With full March border numbers out, I want to re-up and update this thread for any reporters who are writing on the news out of CBP today.

We continue to see two very different phenomena occurring at the border, and it's very important to distinguish between the two!
Single adults continue to be the biggest driver of headlines about "border numbers."

Apprehensions of single adults are going back to the 1990s-2000s, driven by many people crossing repeatedly thanks to Title 42. And like back in the day, almost all get sent back to Mexico.
When it comes to family units, we have seen a distinct increase in families beginning in January. This seems driven both by Mexico's refusal to accept many families that Trump/Biden wanted to expel, as well as a sense that now is the time. It's looking a lot like 2019.
When it comes to unaccompanied children, we really are seeing record numbers, exceeding the spikes we saw in 2014, 2018, and 2019.

Since November 18, 2020, no unaccompanied children have been expelled under Title 42. But numbers had been increasing even during the expulsions.
When we take into account the number of people actually expelled back to Mexico and just look at those who are being processed under normal immigration laws, things suddenly look very different.

Families and children are half of 2019 and the border is far less "open" than 2019.
To sum this 🧵 up:

- The biggest driver of "big numbers" headlines is single adults, which began last year. Almost all are rapidly expelled.
- Families and kids is looking a lot like 2019, with more unaccompanied children offset by fewer families, especially due to expulsions.
Keep in mind that dealing with single adult crossers is the Border Patrol's bread and butter. They dealt with this volume for nearly a half-century. But since 2013, they've made few attempts to handle more families and kids coming—and kids locked in cells is the result.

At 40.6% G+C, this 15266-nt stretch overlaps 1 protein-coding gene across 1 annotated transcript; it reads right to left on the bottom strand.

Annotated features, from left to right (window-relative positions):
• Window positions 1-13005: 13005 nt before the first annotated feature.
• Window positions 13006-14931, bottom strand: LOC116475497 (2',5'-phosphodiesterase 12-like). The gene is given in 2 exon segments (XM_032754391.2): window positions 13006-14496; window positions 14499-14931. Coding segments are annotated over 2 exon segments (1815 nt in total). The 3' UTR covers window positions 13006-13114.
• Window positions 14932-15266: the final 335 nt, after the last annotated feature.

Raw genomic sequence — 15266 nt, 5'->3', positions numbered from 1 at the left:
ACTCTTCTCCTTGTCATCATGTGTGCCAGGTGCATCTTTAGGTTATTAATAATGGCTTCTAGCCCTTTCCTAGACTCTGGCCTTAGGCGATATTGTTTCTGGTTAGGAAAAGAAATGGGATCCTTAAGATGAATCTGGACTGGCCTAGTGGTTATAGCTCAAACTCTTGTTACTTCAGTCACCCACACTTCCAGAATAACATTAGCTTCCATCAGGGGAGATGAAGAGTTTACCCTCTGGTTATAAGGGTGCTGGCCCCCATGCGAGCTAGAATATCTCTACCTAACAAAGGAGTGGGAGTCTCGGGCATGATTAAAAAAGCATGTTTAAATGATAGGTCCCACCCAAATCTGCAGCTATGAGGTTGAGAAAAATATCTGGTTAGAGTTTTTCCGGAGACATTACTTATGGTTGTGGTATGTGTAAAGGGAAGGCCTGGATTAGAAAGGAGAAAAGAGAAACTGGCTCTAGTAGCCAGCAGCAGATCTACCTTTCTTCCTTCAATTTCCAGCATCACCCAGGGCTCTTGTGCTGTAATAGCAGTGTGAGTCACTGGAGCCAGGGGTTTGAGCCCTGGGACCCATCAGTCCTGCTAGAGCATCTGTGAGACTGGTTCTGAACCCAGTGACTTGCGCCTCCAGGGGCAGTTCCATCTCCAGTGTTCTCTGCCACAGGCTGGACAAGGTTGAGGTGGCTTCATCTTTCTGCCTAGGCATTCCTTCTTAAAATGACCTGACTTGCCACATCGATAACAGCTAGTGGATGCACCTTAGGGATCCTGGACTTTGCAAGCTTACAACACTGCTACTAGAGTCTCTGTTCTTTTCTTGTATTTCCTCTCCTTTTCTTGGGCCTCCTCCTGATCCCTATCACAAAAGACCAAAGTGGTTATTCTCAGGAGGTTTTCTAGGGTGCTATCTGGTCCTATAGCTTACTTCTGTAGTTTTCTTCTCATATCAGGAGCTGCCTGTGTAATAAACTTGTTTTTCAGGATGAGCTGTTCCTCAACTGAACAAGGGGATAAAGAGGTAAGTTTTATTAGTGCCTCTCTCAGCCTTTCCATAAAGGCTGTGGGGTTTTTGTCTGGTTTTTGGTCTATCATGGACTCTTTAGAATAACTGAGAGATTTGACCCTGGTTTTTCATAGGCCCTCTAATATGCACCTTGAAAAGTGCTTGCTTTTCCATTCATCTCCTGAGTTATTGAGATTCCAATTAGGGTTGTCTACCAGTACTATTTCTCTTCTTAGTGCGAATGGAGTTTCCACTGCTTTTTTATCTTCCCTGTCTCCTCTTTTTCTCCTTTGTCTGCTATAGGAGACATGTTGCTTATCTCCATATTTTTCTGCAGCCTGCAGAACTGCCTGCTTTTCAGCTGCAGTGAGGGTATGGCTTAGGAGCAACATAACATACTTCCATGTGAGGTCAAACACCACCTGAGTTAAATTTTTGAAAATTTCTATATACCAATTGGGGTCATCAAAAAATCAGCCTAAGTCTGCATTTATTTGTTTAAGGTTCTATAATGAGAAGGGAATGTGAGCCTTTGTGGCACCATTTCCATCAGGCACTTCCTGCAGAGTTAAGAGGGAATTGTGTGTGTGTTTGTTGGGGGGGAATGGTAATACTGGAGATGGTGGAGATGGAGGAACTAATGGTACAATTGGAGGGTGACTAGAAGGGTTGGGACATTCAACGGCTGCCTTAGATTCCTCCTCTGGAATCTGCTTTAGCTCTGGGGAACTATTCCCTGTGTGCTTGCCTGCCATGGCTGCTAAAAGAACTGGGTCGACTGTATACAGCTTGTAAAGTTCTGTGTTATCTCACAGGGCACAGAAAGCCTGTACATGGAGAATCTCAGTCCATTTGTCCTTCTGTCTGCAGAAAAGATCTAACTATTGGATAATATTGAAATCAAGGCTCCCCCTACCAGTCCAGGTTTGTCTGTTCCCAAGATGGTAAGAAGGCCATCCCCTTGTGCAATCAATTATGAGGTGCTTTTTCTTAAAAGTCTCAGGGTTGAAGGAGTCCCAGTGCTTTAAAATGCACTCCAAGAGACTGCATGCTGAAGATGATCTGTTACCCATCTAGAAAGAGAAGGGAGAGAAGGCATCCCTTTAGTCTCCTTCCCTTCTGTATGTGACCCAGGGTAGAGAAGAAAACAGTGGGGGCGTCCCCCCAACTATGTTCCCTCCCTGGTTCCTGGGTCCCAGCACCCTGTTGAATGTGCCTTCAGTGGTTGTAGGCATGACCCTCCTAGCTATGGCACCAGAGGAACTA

Finally, we have to keep in mind that the Biden administration has continued to expel families encountered at the border, even those who are seeking asylum.

Last month, there were nearly 19,000 expulsions of families to Mexico.
One last addendum; for those reading this thread who aren't fully clear about what "Title 42" is, we @immcouncil have a fact sheet for you! americanimmigrationcouncil.org/research/guide…

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More from @ReichlinMelnick

8 Apr
What a great article on TPS! Also so important to highlight, as @RepMcGovern notes, that "T.P.S. was a response to America’s foreign policy in El Salvador and to its discrimination against Salvadoran refugees..."

We keep trying to run from the consequences of our decisions.
Seriously, such a fantastic article. This passage quoting Maureen Sweeney is so important to understand WHY strong asylum protections were put into the law in 1996, laws that many now call "loopholes." Because the Reagan administration just flagrantly turned away asylum seekers.
When discussing "what's happening at the border" I've started making brief historical detours to the Reagan Administration's flagrant attacks on Central American refugees, because that *recent history* has an enormous impact on the laws, policies, and trends of today.
Read 4 tweets
2 Apr
Strong circumstantial evidence in this piece that Robert Law was heavily involved in creating the Kafkaesque blank spaces policy, where asylum applicants who failed to write "N/A" in every single space, no matter how irrelevant or inapplicable, had their applications rejected.
Robert Law was the government relations director at @FAIRImmigration, an anti-immigrant hate group, before he became head of the @USCIS policy shop under the Trump administration. After Biden won he left and joined @CIS_org, FAIR's sister group.